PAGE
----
In the buyer’s market of today, it seems like everyone is trying to get into a home while the prices are still at record lows. Though despite the fact there are almost the best mortgage deals available in history, not all aspiring homeowners have the funds to begin a long term mortgage. Aware of this, lenders are beginning to offer no deposit mortgages so that potential homeowners can forgo saving for large down payments and own their dream home today. Just as with any loan, however, you need to understand what you’re getting into with a no deposit mortgage before you sign the dotted line.
What is a No Deposit Mortgage?
As the name implies, a no deposit mortgage is one in which you do not have to have the large portion of the mortgage as a down payment. Since lenders typically ask for 20% of the total value for a down payment, many potential buyers are scared away before even beginning the process. With a no deposit mortgage, you can take out two different mortgages at the same time – one for the deposit and another for the remainder. This allows you to pay a minimal upfront fee for your home, while also getting your in the front door.
Who Can This Mortgage Benefit?
At first glance, it seems like everyone can benefit from this type of mortgage. Because you do not need to have any money upfront, you can begin the home buying process as soon as you find a home that you like. For those without a lot of savings, this is an ideal arrangement. It is also a good loan agreement for those that want to take their savings and invest in stocks and high interest accounts, rather than using the money for their mortgage payments. In the end, these high interest accounts will help the person save up more money than they would have saved by using it toward the house itself. And for home buyers that might not have the best credit rating, these loan agreements can help them get back on solid financial footing.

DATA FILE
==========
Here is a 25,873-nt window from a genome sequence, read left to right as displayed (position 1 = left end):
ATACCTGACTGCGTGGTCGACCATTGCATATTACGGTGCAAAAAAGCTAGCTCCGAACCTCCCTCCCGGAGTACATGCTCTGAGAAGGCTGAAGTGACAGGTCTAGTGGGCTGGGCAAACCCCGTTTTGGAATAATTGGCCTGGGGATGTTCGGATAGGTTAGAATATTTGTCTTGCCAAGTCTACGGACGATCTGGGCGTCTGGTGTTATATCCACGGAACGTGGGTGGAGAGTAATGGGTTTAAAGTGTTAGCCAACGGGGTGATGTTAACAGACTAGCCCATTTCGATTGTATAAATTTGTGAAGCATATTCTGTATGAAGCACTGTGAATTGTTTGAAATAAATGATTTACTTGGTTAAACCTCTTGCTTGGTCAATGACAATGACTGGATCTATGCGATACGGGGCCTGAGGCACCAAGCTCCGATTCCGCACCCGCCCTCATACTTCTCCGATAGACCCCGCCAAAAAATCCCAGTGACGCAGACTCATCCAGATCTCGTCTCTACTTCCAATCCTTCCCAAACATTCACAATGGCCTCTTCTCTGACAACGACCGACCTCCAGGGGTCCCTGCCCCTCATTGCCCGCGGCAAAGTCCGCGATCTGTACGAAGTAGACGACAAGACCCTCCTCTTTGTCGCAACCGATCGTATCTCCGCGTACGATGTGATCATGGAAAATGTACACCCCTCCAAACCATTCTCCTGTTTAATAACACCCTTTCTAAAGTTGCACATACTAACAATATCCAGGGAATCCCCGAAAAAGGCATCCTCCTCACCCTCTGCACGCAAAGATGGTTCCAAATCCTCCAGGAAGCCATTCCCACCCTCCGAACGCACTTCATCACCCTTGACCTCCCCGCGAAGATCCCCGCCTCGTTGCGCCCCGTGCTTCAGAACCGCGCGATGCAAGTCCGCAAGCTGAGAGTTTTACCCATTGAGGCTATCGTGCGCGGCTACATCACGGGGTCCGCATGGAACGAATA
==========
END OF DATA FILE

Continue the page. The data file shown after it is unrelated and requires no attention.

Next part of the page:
What are the Problems with the Mortgage?
The main problem with no deposit mortgages is that applicants that don’t have a strong financial background are at a higher risk of defaulting. This is often why these mortgages are accompanied with higher interest rates than typical ones. Another concern with this type of mortgage is that even if you do receive a low interest rate, you still might end up paying more interest in the end. This is due to the borrower essentially being responsible for two mortgages instead of one. For instance, say you get a no deposit mortgage and you then eventually get an ARM mortgage (adjusted rate mortgage), you might end up having to pay a much great sum since you are carrying two loan agreements.
If you know that you can be disciplined about paying off your mortgage and beginning a savings plan, then the no deposit mortgage is certainly something to consider. Just be sure that the arrangement needs to work out for you in the end too, not just for the lender.
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